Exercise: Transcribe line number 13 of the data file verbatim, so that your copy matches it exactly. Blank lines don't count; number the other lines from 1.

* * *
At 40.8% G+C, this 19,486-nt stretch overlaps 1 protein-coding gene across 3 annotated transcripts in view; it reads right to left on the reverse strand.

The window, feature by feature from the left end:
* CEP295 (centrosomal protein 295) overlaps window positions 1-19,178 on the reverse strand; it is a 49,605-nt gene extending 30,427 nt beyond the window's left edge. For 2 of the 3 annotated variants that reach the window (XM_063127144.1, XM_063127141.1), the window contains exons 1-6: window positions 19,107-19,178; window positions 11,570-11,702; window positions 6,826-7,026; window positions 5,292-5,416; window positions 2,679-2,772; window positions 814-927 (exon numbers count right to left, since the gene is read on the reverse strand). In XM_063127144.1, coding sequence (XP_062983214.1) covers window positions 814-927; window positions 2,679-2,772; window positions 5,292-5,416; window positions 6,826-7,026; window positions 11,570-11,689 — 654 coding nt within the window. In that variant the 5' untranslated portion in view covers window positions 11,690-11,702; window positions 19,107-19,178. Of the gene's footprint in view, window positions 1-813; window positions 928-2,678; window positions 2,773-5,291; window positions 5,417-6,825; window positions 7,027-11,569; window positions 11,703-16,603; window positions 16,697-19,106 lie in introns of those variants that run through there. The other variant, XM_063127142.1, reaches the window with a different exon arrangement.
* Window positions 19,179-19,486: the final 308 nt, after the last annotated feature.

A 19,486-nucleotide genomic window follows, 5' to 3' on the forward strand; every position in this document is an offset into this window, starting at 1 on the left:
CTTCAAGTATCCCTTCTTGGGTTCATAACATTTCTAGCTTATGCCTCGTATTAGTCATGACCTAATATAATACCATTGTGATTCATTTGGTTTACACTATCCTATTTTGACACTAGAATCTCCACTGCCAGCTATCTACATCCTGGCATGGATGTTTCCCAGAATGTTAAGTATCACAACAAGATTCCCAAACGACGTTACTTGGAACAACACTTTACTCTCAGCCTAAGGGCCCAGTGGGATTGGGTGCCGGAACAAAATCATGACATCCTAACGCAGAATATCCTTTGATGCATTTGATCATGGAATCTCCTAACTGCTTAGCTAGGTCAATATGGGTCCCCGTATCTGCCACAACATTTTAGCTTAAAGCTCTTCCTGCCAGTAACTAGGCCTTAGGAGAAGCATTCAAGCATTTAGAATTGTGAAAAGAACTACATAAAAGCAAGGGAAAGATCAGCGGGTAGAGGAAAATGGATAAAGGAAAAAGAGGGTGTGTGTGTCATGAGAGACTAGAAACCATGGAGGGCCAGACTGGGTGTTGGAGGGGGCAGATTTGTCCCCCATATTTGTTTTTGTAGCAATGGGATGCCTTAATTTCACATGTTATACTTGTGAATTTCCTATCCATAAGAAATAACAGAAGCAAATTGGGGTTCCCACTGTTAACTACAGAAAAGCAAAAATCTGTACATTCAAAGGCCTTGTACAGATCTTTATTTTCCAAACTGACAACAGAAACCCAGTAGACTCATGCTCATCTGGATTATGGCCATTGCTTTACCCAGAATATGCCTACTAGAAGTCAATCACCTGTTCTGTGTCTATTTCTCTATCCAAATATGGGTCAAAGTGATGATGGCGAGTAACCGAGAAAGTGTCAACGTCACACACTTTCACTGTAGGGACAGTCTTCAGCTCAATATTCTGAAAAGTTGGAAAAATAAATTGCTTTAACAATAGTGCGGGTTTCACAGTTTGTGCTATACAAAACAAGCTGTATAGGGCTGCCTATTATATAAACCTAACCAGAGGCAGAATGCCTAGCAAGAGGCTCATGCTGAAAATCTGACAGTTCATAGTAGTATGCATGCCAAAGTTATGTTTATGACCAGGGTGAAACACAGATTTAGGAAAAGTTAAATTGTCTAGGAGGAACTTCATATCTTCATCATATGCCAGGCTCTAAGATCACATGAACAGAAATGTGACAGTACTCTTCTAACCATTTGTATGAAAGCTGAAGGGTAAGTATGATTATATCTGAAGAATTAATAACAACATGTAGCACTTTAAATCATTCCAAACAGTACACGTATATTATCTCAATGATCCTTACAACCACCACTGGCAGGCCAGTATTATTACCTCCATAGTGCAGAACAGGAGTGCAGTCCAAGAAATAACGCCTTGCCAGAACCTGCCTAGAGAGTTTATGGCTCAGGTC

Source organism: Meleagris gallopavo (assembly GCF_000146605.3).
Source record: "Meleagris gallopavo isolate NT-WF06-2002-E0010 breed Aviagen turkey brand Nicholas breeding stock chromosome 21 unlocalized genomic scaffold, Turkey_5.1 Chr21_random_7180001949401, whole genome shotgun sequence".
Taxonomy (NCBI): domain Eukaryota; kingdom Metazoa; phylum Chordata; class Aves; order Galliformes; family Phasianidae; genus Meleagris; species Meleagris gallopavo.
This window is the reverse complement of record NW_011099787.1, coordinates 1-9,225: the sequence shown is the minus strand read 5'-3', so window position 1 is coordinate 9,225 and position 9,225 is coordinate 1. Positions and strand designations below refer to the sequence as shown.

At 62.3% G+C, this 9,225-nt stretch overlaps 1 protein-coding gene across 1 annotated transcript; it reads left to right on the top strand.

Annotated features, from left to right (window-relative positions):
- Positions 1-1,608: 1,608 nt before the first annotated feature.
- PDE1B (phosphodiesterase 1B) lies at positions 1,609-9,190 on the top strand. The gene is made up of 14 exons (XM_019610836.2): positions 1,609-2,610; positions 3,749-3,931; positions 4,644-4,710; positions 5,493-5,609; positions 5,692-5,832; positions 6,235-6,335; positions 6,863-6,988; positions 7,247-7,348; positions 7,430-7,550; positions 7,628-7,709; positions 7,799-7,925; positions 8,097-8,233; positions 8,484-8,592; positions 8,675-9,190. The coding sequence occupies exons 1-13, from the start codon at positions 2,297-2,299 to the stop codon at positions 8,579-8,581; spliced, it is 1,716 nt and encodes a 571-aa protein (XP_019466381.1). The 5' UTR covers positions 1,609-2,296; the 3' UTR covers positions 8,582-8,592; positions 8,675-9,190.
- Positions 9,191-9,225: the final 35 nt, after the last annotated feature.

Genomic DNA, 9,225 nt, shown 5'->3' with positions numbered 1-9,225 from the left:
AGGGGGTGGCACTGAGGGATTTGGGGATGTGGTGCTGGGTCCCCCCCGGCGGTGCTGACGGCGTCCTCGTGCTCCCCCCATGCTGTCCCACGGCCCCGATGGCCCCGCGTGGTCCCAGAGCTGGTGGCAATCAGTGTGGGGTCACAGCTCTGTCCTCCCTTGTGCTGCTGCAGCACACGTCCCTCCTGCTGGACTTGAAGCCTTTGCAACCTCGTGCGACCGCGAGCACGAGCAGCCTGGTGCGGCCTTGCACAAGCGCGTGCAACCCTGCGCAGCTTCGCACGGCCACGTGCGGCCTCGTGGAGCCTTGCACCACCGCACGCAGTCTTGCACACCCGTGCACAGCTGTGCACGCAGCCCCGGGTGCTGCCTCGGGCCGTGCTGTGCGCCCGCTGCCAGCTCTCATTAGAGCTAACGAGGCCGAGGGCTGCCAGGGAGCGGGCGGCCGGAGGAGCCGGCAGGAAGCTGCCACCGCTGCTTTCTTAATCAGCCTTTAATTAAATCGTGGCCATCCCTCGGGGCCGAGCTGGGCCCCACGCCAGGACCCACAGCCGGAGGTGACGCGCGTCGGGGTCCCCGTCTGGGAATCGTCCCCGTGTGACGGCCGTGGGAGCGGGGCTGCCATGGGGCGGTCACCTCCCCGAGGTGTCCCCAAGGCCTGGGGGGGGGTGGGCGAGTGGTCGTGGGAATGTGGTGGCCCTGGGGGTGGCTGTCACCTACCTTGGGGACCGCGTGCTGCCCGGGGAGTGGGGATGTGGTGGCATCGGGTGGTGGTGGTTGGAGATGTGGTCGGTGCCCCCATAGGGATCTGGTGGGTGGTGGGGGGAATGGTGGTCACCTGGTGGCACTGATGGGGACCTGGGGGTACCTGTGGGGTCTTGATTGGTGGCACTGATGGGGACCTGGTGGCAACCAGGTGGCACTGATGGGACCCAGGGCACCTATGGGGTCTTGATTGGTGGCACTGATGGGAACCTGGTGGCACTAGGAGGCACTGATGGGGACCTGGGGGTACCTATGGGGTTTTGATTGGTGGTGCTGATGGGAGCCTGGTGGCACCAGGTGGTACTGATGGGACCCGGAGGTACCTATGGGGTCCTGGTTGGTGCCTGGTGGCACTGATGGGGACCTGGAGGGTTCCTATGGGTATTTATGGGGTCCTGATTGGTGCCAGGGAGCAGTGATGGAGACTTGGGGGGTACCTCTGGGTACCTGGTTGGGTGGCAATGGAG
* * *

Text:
- Positions 1-1,608: 1,608 nt before the first annotated feature.